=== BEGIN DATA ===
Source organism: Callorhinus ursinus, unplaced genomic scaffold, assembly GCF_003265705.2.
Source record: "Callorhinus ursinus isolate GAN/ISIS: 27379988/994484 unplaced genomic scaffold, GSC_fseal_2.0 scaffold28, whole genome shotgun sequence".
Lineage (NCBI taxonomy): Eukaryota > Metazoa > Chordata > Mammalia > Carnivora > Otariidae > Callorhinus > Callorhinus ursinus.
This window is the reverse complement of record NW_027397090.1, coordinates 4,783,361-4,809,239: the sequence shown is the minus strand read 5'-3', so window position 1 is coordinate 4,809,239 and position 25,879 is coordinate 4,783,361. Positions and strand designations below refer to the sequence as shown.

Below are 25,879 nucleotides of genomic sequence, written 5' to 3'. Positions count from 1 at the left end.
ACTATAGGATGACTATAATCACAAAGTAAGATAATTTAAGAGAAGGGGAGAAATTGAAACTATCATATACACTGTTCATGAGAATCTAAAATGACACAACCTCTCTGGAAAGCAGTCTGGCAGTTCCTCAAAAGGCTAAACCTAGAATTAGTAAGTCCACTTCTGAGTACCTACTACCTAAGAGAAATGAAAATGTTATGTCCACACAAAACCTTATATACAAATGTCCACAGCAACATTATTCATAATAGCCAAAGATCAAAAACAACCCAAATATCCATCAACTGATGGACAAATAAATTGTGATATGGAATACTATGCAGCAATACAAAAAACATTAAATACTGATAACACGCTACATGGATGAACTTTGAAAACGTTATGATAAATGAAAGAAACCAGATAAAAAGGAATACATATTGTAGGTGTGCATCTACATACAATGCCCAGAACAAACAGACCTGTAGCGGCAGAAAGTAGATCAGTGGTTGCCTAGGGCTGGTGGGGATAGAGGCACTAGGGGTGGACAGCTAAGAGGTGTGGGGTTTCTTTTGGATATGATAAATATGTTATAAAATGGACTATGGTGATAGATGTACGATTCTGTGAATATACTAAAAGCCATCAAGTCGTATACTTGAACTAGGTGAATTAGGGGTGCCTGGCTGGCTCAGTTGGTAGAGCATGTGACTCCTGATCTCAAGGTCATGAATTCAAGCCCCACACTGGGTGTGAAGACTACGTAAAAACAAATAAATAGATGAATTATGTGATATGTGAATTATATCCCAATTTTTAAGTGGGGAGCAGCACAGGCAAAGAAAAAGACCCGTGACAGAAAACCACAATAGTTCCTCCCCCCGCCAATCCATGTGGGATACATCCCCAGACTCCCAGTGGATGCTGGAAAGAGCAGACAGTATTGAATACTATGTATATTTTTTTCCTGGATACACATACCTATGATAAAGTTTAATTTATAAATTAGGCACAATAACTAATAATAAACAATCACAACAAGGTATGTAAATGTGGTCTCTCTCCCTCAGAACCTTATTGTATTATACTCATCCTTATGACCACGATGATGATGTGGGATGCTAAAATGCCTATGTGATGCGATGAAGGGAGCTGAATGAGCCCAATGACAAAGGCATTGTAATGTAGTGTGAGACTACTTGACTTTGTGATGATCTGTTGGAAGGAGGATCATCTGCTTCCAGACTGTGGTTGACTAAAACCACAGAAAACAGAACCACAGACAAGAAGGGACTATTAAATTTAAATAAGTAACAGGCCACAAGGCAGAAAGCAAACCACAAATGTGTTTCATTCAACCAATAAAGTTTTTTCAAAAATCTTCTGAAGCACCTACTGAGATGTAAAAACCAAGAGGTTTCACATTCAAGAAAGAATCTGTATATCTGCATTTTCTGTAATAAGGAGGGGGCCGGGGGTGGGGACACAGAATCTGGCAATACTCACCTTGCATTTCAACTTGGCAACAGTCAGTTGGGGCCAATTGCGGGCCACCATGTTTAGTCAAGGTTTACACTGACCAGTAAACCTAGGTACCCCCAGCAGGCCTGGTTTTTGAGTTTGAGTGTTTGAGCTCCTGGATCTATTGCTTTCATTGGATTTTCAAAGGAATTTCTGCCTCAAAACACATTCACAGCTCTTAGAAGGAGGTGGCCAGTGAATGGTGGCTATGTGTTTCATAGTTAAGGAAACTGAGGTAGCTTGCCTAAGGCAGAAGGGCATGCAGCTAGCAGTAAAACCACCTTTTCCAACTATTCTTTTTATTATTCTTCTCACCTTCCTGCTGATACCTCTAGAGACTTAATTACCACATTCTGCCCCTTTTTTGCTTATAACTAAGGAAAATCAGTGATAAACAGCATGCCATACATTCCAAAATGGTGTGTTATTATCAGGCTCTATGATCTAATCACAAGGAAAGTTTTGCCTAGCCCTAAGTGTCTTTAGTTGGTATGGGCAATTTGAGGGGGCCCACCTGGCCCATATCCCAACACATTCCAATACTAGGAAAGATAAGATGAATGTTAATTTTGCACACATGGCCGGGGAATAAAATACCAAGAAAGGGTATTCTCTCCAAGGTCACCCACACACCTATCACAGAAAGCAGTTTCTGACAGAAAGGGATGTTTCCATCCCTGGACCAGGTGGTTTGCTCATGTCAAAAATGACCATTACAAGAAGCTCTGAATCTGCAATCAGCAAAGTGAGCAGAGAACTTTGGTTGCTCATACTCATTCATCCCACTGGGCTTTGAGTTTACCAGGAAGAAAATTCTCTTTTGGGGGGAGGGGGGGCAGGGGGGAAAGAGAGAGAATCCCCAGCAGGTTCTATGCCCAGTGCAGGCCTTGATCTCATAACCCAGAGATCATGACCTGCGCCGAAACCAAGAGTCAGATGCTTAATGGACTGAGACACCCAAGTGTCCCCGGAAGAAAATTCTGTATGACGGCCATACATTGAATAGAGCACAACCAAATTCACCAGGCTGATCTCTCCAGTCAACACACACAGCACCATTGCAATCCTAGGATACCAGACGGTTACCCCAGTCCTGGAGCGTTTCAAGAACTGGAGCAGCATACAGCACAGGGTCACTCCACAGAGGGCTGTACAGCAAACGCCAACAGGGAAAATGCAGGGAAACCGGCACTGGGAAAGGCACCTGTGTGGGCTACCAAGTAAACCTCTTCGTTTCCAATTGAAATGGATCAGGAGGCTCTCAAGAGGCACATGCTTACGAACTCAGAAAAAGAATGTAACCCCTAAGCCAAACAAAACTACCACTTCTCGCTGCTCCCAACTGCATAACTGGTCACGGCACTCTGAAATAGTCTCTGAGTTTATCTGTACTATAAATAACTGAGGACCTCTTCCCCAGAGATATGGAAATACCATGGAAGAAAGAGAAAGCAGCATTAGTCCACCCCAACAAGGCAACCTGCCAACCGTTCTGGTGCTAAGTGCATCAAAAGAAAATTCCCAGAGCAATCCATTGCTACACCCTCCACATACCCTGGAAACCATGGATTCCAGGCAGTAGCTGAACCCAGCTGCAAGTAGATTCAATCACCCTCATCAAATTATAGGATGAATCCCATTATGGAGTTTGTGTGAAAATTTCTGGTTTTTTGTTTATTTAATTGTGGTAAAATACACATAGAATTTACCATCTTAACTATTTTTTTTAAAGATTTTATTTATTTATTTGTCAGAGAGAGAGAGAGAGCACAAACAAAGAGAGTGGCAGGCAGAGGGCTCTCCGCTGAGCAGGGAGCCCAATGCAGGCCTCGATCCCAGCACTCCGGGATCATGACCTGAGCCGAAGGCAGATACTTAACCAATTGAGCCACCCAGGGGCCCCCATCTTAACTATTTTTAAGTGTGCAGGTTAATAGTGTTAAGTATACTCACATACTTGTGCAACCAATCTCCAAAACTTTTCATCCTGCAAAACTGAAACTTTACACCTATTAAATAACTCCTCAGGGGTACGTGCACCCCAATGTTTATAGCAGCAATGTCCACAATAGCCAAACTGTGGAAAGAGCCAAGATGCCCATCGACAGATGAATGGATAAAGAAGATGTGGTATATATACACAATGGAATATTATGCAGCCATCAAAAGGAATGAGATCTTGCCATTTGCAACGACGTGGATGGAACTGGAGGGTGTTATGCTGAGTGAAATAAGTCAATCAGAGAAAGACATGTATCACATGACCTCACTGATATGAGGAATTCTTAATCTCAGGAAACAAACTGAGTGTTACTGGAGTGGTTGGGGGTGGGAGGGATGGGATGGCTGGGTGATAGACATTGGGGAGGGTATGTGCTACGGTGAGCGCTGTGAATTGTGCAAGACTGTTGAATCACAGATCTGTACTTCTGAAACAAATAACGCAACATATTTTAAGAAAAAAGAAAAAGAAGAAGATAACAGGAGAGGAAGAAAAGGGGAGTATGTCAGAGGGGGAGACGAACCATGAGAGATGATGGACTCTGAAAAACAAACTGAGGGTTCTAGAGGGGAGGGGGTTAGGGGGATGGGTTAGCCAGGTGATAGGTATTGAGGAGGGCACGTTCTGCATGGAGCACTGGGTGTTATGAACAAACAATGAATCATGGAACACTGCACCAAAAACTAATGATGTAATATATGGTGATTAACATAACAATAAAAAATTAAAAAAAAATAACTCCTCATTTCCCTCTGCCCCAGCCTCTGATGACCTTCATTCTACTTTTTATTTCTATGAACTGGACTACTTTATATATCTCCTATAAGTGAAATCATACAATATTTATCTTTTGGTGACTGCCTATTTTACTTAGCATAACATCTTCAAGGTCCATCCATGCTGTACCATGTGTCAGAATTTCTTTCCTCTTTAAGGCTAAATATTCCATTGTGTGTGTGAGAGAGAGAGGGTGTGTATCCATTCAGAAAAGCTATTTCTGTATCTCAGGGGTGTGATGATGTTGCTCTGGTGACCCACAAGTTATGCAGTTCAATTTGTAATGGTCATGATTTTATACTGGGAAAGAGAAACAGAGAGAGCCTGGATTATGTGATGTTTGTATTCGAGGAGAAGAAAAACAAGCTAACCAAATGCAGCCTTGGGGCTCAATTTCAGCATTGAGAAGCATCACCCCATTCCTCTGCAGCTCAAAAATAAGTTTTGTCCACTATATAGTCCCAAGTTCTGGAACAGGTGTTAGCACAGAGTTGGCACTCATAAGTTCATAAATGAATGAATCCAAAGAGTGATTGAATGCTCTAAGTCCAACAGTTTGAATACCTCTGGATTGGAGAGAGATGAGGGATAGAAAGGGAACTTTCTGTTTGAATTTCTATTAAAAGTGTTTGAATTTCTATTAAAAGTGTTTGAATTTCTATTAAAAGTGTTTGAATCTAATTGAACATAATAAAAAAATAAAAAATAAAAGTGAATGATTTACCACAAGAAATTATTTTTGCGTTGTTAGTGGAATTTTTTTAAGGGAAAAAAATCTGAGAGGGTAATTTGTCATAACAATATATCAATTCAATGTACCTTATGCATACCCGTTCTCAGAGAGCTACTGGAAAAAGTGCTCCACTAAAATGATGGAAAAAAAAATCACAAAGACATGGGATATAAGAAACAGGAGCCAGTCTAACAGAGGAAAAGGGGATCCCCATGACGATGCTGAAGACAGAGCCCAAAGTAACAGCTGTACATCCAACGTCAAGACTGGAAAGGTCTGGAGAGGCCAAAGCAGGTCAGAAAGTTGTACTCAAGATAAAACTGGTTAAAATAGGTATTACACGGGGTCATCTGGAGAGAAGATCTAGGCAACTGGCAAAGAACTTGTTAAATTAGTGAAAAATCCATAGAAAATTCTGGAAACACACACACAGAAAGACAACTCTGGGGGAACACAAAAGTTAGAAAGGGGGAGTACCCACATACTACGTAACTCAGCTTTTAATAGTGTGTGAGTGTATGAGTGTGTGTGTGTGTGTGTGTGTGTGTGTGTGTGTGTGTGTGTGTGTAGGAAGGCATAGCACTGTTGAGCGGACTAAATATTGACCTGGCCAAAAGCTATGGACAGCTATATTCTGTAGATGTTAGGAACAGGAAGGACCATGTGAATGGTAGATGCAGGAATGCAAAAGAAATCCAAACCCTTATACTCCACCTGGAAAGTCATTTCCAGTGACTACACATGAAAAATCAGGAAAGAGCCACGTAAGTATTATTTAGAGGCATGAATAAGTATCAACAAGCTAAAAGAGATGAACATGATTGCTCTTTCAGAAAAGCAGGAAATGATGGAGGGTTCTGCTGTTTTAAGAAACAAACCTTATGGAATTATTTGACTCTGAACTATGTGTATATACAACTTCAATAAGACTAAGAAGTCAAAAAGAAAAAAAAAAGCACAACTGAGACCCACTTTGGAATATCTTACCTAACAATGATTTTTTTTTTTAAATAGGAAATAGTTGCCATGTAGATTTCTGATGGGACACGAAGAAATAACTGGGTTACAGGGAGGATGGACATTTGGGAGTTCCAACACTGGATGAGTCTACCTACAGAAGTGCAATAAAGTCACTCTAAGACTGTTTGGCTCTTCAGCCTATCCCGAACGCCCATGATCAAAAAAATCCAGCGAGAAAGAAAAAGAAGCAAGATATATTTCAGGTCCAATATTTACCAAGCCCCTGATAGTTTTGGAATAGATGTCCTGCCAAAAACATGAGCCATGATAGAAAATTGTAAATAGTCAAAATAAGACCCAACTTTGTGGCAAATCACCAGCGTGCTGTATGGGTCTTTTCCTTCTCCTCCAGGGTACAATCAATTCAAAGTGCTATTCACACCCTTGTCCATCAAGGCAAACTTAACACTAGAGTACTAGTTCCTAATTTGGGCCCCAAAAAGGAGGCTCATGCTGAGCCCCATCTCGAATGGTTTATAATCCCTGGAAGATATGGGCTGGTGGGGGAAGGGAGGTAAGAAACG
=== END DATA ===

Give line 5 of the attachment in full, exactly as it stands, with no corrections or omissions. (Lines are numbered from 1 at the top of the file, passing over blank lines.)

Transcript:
Below are 25,879 nucleotides of genomic sequence, written 5' to 3'. Positions count from 1 at the left end.